Wednesday, July 20, 2016

The Apollo Moon Landing

At 13:32 UTC on July 16, 1969, the Saturn V rocket carrying Neil Armstrong, Buzz Aldrin and Michael Collins was launched from Launch Pad 39A at Kennedy Space Center in Cape Canaveral, Florida.  Four days later, these three men would find themselves orbiting the Moon.

(I wish this were my picture.  It comes from the NASA archives)

At 20:18 UTC on this day 47 years ago, Neil Armstrong emerged from the Lunar Module to become the first person to step on the moon.  He was joined shortly after by Buzz Aldrin (pictured above).  Almost 20 hours later, they would leave the lunar surface after collecting soil and rock samples.

I think it was pretty amazing that President Kennedy set a goal to land men on the moon and we achieved it within the end of the decade that he proposed it.  And then when you consider the tools that they had to work with in order to achieve this, it becomes even more amazing.  The components for the spacecraft were drawn on drafting tables and calculations were made using slide rules and rudimentary computers.  The funding was passed through a much more cooperative Congress.  I'm sure there were delays and setbacks but nothing that compares to the F-22 or F-35 programs.  And you also consider that a politician actually made a statement where he set the bar high because that forces us to do better.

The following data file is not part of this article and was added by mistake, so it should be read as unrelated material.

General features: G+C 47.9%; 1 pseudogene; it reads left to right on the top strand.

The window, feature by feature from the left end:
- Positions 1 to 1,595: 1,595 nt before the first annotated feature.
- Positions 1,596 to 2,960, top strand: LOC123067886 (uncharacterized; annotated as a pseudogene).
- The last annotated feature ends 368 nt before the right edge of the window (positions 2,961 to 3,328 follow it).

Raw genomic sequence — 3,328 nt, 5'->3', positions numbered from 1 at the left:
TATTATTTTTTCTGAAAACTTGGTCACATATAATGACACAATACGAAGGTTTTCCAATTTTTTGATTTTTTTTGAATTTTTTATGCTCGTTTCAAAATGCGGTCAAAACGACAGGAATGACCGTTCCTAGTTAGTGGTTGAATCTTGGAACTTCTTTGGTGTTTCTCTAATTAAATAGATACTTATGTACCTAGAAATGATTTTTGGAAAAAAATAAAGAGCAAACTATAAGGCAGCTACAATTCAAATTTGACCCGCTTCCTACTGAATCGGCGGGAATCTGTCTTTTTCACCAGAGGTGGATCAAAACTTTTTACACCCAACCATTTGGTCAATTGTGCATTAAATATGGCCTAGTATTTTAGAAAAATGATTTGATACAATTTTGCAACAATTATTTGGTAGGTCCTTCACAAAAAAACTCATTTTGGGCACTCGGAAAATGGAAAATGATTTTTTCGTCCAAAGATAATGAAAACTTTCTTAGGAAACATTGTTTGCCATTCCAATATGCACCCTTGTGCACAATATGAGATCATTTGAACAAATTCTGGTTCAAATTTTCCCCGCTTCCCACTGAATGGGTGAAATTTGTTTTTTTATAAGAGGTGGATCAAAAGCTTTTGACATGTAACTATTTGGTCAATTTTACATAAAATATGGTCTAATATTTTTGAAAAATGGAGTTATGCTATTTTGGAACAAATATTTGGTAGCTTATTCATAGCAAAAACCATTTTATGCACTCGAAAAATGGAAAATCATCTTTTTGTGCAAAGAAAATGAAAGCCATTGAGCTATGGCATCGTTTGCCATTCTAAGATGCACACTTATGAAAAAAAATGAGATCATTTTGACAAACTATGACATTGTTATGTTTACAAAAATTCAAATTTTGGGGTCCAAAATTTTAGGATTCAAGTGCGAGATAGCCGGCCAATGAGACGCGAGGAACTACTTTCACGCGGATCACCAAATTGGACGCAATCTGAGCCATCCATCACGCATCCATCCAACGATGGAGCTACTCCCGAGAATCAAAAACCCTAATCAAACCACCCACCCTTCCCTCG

Given the current political climate, I can't imagine any of the above happening these days.  Rather than looking for more ways to explore our world and the universe that surrounds it, we are talking about building a wall around our country.  Instead of further cooperation with the other citizens of this planet, we are talking about pulling back from the world.  When we should be shooting for the Moon or Beyond, we are barely shooting for making our country's infrastructure better.

I don't normally get political on this blog but times like this make me wish that we had better leadership.

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